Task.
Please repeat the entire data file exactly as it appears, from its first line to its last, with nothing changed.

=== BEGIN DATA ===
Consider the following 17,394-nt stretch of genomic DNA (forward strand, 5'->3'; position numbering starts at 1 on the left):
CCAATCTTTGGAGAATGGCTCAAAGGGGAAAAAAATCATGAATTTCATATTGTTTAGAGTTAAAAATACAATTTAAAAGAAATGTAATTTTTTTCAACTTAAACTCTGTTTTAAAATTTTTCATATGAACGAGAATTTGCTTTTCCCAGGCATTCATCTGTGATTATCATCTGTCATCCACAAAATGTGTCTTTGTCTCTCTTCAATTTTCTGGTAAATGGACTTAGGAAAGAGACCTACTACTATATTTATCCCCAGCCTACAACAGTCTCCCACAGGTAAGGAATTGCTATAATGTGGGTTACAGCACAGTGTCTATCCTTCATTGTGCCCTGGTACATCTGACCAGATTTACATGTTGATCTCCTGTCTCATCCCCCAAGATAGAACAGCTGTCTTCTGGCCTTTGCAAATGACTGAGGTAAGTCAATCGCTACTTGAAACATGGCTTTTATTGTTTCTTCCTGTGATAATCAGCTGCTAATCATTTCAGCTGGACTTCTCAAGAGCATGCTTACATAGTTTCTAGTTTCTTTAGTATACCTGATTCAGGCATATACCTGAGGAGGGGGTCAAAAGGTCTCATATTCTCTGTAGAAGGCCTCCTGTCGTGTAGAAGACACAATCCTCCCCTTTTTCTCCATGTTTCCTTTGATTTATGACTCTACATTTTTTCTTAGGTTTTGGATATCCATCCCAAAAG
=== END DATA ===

Consider the following 17,394-nt stretch of genomic DNA (forward strand, 5'->3'; position numbering starts at 1 on the left):
CCAATCTTTGGAGAATGGCTCAAAGGGGAAAAAAATCATGAATTTCATATTGTTTAGAGTTAAAAATACAATTTAAAAGAAATGTAATTTTTTTCAACTTAAACTCTGTTTTAAAATTTTTCATATGAACGAGAATTTGCTTTTCCCAGGCATTCATCTGTGATTATCATCTGTCATCCACAAAATGTGTCTTTGTCTCTCTTCAATTTTCTGGTAAATGGACTTAGGAAAGAGACCTACTACTATATTTATCCCCAGCCTACAACAGTCTCCCACAGGTAAGGAATTGCTATAATGTGGGTTACAGCACAGTGTCTATCCTTCATTGTGCCCTGGTACATCTGACCAGATTTACATGTTGATCTCCTGTCTCATCCCCCAAGATAGAACAGCTGTCTTCTGGCCTTTGCAAATGACTGAGGTAAGTCAATCGCTACTTGAAACATGGCTTTTATTGTTTCTTCCTGTGATAATCAGCTGCTAATCATTTCAGCTGGACTTCTCAAGAGCATGCTTACATAGTTTCTAGTTTCTTTAGTATACCTGATTCAGGCATATACCTGAGGAGGGGGTCAAAAGGTCTCATATTCTCTGTAGAAGGCCTCCTGTCGTGTAGAAGACACAATCCTCCCCTTTTTCTCCATGTTTCCTTTGATTTATGACTCTACATTTTTTCTTAGGTTTTGGATATCCATCCCAAAAG